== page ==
This morning the sun just ever so early was shining through the cloud of fog hanging low over the ridge, my view was like that of being above the clouds. Looking out. Tired. Sleepy. Debating. Coffee and writing or going back to bed? Coffee won. And finishing an advanced reading copy of a book about a boy on a quest who turns out to be an angel, and finds his wings. It's a message for all of us. Don't slouch. Don't fear. Stretch your wings. Know thyself and be true.
I walked downstairs and went out on the porch, found the one piece of sky where I could lean way out and look out at the fog. Looked back at the blocked porch where the plastic hangs to protect Mom's plants from the freeze. Where it's actually nailed in. I don't have the tools or strength to take down the contraption made to hold it. It blocks the light, blocks the view. Creates a constant shadow. The living room looks out on grey floating plastic.
Rescue Kevin looked at me sleepily, stretched from his four blankets with heating pad and rose. He favors it finally in the wee hours of the dawn when the cold earth has stirred up the pain in his bones. An old accident. A run in with a car that was never tended. I can tell when it's stiff, when it pains him.
Mama's got a green thumb that Saint Peter would envy. She can bring the dead to life. Grow anything. Transplant. Transfigure. She has tried her best to bring cuttings of her plants to Tennessee. A rose bush she planted thirty years ago. It bloomed this summer. It's still potted and too heavy for me to move. It attacks me when I walk on the porch. The vines now wrapping around and clinging to me. Prick, prick, prick. Probably trying to tell me something in her absence as she visits Cousin Deb. Feed us. Sun us. Trim us. Fertilize. I tell them to hush. That I have words to write. That I have decided to never plant, feed, or nurture anything that will make me bleed. I'm beyond it.
I applaud my mother's gift. I recognize it for what it is. Something incredible. Wondrous. Magical. My entire life, her plants, the yard, the roses, the tulips. My entire life - my mother outside at the end of the day watering, watering. Tending and trimming. Summer grass, winter grass, pear trees. Beauty and bounty. Running roses all along the fence. Daffodils, Azaleas, Iris's, And those really big, huge, orange, Florida flowers. A bush six feet tall full of them.
My hands are better on the keys than in the dirt. I have come to accept this. Truly. Just now.
This morning I turned my palm up, held it in a ray of sunshine falling on my desk. Was mesmerized by the complex beauty of the lines it holds. How many stories residing there. Years ago, many many years ago, cousin Deb and I would visit a palm reader on occasion. Teenagers. Bored with car keys and five dollars to burn. Let's get our fortunes told today, we'd say. Then we would make the dark eyed woman living in some small rental shelter read our palms at the same time together. Refusing to separate and take our turns. We got no secrets, we would say. My life line was never long. Deb's stretches around the world.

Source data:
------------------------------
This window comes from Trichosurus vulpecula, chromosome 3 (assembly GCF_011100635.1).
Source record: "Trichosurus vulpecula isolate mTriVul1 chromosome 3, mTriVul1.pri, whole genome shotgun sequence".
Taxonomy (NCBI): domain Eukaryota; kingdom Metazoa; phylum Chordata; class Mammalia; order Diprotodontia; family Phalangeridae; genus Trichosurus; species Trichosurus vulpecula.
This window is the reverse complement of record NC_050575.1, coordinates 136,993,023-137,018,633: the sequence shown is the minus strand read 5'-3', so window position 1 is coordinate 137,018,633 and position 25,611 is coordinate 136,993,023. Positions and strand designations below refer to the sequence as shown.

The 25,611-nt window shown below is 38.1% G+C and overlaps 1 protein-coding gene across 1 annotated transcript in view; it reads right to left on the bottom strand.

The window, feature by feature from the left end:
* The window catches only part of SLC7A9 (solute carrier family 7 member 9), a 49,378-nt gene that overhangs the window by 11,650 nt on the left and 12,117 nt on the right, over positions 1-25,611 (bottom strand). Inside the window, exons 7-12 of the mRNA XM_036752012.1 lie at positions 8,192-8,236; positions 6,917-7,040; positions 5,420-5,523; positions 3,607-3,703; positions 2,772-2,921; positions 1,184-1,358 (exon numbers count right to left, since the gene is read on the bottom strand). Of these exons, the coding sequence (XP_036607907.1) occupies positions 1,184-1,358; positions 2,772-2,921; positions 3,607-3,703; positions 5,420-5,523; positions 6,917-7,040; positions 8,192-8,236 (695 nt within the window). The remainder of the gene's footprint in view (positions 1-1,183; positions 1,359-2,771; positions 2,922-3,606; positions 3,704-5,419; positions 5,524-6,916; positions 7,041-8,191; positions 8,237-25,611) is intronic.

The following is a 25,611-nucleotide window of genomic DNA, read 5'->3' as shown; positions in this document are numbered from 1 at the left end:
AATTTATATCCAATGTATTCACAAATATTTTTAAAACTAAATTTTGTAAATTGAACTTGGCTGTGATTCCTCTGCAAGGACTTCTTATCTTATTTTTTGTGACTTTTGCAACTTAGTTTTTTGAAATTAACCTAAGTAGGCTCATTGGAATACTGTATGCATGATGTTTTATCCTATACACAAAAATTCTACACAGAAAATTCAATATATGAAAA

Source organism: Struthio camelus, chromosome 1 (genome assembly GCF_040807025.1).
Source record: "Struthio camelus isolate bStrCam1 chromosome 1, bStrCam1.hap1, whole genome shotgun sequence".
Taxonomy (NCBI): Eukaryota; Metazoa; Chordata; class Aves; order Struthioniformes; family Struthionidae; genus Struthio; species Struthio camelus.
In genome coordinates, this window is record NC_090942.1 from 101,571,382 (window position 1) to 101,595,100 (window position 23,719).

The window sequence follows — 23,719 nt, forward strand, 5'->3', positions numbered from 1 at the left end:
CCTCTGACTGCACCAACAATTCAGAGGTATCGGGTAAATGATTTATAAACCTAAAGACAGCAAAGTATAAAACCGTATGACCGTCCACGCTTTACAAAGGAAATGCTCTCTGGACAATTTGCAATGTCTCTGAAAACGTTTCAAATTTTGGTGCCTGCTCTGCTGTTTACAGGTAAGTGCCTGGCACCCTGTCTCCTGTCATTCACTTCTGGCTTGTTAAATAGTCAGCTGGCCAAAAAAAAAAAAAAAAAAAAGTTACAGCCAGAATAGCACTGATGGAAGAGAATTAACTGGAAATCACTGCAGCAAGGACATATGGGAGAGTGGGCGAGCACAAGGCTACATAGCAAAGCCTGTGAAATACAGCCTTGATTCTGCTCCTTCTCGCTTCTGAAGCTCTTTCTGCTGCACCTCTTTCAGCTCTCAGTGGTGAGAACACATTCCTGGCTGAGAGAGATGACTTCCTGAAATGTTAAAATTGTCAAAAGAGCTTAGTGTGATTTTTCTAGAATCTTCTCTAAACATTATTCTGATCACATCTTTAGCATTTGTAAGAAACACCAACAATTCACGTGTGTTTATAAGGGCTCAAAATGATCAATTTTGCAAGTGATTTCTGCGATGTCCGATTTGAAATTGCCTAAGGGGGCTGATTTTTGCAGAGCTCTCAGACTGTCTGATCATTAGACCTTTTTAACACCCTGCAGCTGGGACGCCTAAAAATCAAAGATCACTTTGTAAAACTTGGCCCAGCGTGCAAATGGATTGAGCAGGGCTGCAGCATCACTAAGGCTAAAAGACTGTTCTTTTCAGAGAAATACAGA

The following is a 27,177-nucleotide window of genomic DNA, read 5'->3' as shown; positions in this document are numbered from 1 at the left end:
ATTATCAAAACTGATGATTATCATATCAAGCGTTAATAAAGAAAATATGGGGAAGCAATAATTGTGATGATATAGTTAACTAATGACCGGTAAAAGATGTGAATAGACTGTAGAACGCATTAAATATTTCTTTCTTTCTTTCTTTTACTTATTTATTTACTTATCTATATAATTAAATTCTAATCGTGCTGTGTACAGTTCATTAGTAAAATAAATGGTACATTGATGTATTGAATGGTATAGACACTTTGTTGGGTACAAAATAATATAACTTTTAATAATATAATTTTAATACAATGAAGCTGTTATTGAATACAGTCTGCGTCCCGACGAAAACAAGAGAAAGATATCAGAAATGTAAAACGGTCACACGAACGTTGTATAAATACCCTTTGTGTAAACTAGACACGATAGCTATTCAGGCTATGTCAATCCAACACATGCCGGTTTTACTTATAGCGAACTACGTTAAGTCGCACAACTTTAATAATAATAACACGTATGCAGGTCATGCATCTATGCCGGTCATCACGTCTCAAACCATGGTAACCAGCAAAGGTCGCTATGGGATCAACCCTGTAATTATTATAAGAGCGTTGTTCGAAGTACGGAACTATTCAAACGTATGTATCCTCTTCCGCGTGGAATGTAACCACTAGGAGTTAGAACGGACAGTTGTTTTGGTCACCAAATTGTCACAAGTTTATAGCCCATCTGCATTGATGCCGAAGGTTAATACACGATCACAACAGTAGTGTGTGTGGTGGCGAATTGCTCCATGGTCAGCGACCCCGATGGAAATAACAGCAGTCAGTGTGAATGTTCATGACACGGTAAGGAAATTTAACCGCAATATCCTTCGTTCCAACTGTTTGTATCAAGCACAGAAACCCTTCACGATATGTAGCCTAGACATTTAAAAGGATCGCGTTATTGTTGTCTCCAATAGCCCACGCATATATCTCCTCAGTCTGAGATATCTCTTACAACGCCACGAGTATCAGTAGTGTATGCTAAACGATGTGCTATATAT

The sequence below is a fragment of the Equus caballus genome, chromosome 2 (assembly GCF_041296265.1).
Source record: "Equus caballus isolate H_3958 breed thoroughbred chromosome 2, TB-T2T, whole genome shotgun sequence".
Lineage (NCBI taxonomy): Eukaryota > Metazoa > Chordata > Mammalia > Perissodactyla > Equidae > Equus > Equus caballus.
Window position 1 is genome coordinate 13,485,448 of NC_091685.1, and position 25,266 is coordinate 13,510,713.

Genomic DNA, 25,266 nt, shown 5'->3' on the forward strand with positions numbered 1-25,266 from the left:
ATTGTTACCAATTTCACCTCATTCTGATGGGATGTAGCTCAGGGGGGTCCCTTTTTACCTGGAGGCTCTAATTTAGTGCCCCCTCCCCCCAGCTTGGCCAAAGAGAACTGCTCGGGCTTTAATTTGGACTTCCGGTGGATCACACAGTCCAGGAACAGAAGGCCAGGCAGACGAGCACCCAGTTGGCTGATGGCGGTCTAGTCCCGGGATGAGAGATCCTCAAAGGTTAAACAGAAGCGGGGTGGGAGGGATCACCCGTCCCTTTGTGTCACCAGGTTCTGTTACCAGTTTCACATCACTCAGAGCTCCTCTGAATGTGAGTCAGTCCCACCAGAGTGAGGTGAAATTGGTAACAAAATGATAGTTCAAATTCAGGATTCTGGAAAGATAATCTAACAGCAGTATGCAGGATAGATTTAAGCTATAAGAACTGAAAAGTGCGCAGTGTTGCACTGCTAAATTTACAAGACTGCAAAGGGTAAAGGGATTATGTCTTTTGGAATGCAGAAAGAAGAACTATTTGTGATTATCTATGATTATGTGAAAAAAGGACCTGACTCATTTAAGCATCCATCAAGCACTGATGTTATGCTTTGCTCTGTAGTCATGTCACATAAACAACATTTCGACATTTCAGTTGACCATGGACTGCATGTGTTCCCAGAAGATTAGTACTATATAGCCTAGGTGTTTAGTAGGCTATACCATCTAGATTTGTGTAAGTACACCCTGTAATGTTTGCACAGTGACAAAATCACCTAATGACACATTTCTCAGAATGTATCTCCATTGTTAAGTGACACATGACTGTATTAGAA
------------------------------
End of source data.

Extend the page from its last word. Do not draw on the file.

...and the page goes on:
I've outlived many friends. I thought of that this morning as I turned my palm this way and that. The lines form crossroads upon crossroads. Which brought to mind my grandmother as I whispered two lines of a prayer. Or maybe it was a country song.
Already old when I was born. Me her late-life grace. Her smiling and saying, I'm just a wrinkled, old woman now, as she rubbed Noxema cream on her face. Me standing beside her all of five looking up and saying, You are beautiful. Knowing it to be true. She of rocking chairs and chocolate cakes, of long fingers, bending my hair gently behind my ear, being pure magic in my universe. Like Mom's green thumb, She nourished me. I was watered by her presence.
Today they say it will climb to fifty and beyond. How my bones crave the sun! A long, bake like a lizard on a rock. I need tending to. My soul.
Lent. It's my season. One I normally feel most akin to. A season to languish and lament. The melancholy and denial. Artist shadow, writer heart. Everything I gave up I've given into. Perhaps this is a different kind of lent. One that shows me something yet anew. Perhaps God's hand holds out a new request of me.
This week. The shootings. No words still. No words. I looked at the photos of those now lost. Slowly. Reading about their lives. Crying. Later that day I took myself to the movie. My medicine to be lost in story and reset.
The Shape of Water.
It. Wrecked. Me.
Reminded me of Big Fish in some stylistic ways. I warn you here. There is nudity and a kind of sex. Should you take offense. I haven't read Fifty Shades and never will. That is not my cup of tea. But the movie is not about these things. I won't say what it's about. But love and monsters, maybe. But to each his own. The story that comes home the one you were mean to see or read.